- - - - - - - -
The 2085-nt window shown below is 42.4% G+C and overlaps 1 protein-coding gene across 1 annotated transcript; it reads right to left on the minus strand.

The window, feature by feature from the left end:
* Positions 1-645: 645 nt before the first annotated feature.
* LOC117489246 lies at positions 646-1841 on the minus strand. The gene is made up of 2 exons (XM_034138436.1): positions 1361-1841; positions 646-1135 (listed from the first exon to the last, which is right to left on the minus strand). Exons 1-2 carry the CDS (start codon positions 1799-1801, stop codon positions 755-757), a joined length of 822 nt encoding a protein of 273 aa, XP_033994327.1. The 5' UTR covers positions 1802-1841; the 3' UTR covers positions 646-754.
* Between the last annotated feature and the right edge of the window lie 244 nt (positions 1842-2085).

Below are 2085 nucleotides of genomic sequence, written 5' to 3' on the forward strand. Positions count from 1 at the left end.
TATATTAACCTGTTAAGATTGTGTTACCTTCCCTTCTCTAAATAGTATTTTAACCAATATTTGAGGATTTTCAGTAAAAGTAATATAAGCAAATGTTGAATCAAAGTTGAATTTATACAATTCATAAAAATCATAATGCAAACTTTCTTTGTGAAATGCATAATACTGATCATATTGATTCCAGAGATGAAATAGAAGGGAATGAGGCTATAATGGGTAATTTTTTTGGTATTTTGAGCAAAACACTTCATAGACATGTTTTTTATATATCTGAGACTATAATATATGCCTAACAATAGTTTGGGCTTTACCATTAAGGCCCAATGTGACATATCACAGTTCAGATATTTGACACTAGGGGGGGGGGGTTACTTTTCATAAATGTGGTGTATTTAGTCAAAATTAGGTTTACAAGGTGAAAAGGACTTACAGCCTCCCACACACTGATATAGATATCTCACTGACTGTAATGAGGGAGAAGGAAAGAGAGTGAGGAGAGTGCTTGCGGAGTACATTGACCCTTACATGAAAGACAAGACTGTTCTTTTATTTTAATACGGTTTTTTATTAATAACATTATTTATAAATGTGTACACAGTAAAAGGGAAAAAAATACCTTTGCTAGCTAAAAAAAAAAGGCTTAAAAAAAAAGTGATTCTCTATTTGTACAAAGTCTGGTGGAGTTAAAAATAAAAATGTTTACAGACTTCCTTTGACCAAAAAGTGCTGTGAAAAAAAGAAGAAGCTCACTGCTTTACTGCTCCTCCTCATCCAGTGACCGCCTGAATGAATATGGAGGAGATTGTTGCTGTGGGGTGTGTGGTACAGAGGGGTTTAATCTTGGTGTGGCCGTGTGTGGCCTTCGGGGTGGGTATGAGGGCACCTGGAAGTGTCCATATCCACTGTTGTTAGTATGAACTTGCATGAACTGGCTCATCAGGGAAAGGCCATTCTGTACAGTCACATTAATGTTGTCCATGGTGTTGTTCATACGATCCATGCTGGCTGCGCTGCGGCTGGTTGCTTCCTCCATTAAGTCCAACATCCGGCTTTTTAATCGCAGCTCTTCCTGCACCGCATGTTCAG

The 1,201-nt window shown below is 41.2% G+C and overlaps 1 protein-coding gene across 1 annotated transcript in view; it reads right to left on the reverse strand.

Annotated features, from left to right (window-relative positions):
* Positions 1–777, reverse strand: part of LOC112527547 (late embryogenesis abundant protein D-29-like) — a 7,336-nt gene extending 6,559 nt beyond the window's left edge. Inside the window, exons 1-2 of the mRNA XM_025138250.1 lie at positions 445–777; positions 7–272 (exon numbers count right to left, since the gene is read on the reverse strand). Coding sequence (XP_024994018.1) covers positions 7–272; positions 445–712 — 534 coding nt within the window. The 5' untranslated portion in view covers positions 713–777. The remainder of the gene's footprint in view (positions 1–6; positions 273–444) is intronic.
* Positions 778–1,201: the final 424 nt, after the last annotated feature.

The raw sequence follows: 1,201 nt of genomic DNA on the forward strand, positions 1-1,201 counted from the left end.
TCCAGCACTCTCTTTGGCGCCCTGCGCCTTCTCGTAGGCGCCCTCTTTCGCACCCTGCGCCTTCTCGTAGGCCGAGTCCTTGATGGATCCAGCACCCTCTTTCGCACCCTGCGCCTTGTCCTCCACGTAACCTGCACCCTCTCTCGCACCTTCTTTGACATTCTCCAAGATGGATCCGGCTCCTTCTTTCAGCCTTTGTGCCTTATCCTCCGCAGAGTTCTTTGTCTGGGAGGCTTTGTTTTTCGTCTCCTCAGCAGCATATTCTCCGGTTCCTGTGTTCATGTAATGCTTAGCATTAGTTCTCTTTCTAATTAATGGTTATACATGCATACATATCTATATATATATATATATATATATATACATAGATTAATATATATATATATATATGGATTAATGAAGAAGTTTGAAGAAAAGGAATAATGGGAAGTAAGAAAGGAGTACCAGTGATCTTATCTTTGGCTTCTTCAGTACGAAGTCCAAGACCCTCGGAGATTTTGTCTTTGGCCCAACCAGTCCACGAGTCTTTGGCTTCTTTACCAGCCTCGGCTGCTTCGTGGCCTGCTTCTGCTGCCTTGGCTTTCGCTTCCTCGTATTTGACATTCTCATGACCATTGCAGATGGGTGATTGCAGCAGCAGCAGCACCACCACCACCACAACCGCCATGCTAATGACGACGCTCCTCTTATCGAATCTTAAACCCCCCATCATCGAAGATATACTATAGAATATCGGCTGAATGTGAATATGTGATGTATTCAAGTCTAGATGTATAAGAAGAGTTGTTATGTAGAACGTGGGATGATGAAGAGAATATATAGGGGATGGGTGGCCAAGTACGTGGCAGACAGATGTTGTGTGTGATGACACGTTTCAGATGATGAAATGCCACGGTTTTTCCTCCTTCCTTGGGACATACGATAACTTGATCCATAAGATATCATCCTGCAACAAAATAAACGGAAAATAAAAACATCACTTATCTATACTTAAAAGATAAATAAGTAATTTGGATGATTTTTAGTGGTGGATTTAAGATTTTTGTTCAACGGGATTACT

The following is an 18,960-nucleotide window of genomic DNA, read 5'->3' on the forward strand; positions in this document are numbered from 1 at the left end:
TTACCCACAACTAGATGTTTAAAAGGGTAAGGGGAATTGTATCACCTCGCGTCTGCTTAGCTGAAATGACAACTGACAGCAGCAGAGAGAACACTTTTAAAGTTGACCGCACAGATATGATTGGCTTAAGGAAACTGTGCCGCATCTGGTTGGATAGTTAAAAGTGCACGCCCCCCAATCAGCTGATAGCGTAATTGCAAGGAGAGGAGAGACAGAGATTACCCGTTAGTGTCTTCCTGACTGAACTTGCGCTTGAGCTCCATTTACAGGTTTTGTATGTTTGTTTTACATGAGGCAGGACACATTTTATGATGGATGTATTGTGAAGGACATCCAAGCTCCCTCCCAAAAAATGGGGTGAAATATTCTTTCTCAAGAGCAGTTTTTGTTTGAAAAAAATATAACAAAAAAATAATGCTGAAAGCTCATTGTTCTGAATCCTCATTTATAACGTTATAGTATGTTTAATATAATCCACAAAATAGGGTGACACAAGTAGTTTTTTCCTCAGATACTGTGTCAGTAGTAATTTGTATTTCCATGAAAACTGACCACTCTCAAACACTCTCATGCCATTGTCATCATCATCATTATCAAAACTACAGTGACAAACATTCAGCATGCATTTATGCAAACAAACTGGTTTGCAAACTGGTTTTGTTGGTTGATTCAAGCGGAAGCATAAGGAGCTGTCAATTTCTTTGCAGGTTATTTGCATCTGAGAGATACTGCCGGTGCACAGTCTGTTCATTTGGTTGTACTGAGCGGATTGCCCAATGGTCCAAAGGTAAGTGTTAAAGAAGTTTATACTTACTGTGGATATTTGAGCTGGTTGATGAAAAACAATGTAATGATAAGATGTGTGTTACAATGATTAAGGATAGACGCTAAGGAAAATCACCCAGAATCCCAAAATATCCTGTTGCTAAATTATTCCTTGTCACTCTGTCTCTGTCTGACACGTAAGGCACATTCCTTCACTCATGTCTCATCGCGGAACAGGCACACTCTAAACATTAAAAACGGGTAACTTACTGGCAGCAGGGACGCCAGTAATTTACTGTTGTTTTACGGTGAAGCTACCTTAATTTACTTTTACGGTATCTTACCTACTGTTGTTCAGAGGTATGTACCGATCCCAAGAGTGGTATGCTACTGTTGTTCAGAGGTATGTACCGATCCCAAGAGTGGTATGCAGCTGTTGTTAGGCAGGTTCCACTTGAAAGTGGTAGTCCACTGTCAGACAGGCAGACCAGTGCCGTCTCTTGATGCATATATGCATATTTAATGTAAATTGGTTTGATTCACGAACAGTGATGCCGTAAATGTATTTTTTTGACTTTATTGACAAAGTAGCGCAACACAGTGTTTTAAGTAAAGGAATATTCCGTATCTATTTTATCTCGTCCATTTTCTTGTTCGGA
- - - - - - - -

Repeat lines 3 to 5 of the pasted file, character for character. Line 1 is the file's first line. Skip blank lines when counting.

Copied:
* Positions 1-645: 645 nt before the first annotated feature.
* LOC117489246 lies at positions 646-1841 on the minus strand. The gene is made up of 2 exons (XM_034138436.1): positions 1361-1841; positions 646-1135 (listed from the first exon to the last, which is right to left on the minus strand). Exons 1-2 carry the CDS (start codon positions 1799-1801, stop codon positions 755-757), a joined length of 822 nt encoding a protein of 273 aa, XP_033994327.1. The 5' UTR covers positions 1802-1841; the 3' UTR covers positions 646-754.
* Between the last annotated feature and the right edge of the window lie 244 nt (positions 1842-2085).